Director: Pablo Larrain
Cast: Mariana Di Girolamo, Gael Garcia Bernal
Chilean director Pablo Larrain’s latest film Ema begins with the sound of burning. We then see Ema – a woman in her late-twenties, with bleached blonde hair, standing like a mythic figure, with a flamethrower strapped to her back. She is literally fiery. This act of arson alludes to fractured emotions. We want to know her better, to understand what demons compel her to torch public property. We are instantly hooked.
Larrain, whose earlier films include Jackie, which earned Natalie Portman a Best Actress Oscar nomination and The Club, which won the Silver Bear at the Berlin Film Festival, is a master of ruptured mind states. Ema, played with a ferocious intensity by Mariana di Girolamo, is complicated, emotionally opaque, confrontational, even unlikable. Larrain takes us into her head through images of startling beauty and strangeness, captured by cinematographer Sergio Armstrong. The film isn’t always coherent but it’s hypnotic.[perfectpullquote align=”full” bordertop=”false” cite=”” link=”” color=”” class=”” size=””]The film, like the character, unfolds to its own tempo. Which doesn’t always work[/perfectpullquote]
The story unfolds in the seaside city of Valparaiso. Ema is a Reggaeton dancer. Her husband Gaston – a restrained and tragic Gael Garcia Bernal – is a choreographer, who is 12 years older than her. The couple adopt Polo, a troubled young boy, with disastrous results – he burns Ema’s sister’s face. A cat is found dead in the freezer. So the couple return him to the adoption agency and then descend into an acrimonious rage. It’s almost like a Spanish Marriage Story. They hurl such hateful accusations at each other that you can barely stand to be in the same room – he is infertile so she calls him a human condom and says that he can never give her a real son. He tells her that Polo dislikes her more because a woman’s betrayal is so much harder.
Ema deals with the turmoil by embarking on an odyssey of sex and destruction. It’s almost like she wants to annihilate herself and everything in her way so something new can be born. At one point, she tells a lover: I’m evil. Why does Ema want a child so badly? Is it a primal maternal instinct? How much did she contribute to Polo’s behavior – Gaston suggests that she taught him to set things on fire and at one point, even allowed him to suck on her breast. What drives her to do the things she does? Larrain doesn’t provide any easy answers. But Ema’s insistence on shaping her own destiny propels the film.[perfectpullquote align=”full” bordertop=”false” cite=”” link=”” color=”” class=”” size=””]The film comes together as a conversation about what constitutes family, what the impulses of motherhood are, tradition versus modernity, the body as a political tool[/perfectpullquote]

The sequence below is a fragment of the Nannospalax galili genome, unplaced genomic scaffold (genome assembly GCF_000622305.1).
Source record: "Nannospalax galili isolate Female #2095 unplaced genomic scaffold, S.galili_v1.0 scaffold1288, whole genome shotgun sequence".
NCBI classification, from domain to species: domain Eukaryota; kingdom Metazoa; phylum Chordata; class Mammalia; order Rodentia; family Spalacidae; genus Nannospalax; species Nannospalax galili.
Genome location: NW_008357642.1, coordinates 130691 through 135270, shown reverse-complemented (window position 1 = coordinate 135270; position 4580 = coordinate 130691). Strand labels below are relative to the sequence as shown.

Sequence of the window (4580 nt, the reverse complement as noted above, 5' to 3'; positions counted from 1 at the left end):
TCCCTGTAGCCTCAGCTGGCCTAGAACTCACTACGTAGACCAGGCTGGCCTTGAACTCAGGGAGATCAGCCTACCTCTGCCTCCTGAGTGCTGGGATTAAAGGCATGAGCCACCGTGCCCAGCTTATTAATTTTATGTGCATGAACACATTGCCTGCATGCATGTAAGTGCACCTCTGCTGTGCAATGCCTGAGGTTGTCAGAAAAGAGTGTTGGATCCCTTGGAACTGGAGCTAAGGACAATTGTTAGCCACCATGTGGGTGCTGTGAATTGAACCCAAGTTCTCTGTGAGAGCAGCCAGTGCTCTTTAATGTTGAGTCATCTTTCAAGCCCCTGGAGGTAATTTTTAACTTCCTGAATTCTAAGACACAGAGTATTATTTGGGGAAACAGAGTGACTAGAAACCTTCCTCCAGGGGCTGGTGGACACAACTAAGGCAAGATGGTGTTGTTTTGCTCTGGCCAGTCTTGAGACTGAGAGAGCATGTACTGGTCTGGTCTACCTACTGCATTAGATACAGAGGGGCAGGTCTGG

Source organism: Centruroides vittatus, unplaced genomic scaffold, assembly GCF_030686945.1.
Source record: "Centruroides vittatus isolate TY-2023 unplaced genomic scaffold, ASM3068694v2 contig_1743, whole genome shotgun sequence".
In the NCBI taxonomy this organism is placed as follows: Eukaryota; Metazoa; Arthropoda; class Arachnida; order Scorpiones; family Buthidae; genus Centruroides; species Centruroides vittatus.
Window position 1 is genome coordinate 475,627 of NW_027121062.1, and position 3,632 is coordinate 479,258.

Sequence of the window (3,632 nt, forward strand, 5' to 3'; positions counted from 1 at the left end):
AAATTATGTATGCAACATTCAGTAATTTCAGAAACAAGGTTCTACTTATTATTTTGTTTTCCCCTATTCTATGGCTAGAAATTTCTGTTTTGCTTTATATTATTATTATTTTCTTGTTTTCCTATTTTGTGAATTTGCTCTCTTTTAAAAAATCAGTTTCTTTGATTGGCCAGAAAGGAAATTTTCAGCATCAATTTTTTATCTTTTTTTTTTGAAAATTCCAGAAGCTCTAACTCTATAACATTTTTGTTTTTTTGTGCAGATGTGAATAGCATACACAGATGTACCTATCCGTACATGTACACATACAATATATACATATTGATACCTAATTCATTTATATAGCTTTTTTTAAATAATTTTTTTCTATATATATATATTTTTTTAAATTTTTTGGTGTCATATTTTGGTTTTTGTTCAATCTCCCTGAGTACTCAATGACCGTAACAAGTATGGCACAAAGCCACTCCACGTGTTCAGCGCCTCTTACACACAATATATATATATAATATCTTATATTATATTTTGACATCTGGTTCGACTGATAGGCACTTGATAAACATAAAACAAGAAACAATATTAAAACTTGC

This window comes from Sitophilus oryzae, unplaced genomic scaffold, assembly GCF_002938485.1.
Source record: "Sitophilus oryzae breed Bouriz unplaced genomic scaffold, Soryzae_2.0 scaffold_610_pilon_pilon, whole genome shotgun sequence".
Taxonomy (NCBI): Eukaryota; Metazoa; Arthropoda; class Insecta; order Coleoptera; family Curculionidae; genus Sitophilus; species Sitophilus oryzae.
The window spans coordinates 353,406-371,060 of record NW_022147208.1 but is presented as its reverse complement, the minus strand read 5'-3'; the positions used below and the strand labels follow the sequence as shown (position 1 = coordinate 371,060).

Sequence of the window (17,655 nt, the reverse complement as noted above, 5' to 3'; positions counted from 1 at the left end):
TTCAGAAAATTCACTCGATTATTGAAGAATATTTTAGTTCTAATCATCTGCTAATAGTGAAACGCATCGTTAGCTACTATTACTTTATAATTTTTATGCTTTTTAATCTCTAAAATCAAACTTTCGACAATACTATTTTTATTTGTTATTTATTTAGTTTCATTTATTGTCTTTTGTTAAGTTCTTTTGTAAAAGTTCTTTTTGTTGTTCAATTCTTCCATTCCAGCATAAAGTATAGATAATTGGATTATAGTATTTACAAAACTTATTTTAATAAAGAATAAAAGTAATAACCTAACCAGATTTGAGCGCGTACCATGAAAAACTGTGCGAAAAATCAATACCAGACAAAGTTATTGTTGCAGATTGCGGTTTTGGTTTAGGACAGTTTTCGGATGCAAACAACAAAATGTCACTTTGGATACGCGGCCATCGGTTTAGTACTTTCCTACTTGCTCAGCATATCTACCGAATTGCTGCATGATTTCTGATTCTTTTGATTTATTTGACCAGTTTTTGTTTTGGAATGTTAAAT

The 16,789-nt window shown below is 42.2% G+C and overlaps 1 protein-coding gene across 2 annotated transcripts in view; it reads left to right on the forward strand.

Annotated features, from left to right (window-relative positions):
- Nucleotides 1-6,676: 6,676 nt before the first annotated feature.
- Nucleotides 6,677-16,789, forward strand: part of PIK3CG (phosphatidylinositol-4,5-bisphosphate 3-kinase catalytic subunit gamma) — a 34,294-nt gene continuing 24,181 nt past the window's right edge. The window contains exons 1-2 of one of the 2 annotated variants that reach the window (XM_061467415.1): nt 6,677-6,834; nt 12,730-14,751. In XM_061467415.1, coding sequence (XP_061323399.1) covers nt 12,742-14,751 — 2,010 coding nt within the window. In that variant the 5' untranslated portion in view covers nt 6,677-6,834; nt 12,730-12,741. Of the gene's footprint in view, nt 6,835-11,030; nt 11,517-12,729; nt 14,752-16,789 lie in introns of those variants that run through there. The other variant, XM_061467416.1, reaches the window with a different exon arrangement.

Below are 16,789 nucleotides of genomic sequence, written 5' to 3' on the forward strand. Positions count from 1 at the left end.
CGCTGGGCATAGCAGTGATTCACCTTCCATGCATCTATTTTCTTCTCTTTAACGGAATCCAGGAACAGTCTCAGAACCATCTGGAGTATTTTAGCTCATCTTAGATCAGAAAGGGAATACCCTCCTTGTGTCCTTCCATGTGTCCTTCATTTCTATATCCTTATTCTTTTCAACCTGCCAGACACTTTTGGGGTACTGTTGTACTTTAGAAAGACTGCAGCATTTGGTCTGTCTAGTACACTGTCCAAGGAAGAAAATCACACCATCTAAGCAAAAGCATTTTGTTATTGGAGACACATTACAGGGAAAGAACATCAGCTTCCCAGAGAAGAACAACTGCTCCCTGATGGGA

Larrain filters Ema’s emotional state through music, dance and impressionistic images. Some sequences resemble music videos. So images are juxtaposed together not necessarily for a logical unity but to create a larger beat. The film, like the character, unfolds to its own tempo. Which doesn’t always work. By the second hour, Ema’s frenzied life, which includes a fluorescent sex montage, loses its grip. Larrain’s jugglery of colors, music, dance and visuals overtakes the emotional undercurrents of the story. Style trumps substance.
But I would urge you to stay with the film. Because the story circles around to a climax that is at once, surprising and satisfying. The film comes together as a conversation about what constitutes family, what the impulses of motherhood are, tradition versus modernity, the body as a political tool. Ema is an inexplicable force of nature who compels us to re-examine our own assumptions.
A person like Ema would probably be terrifying in person because her desires are so unfettered. Which is also why she’s fascinating. Ema is essentially life as an intoxicating performance art.
You can see the film on MUBI.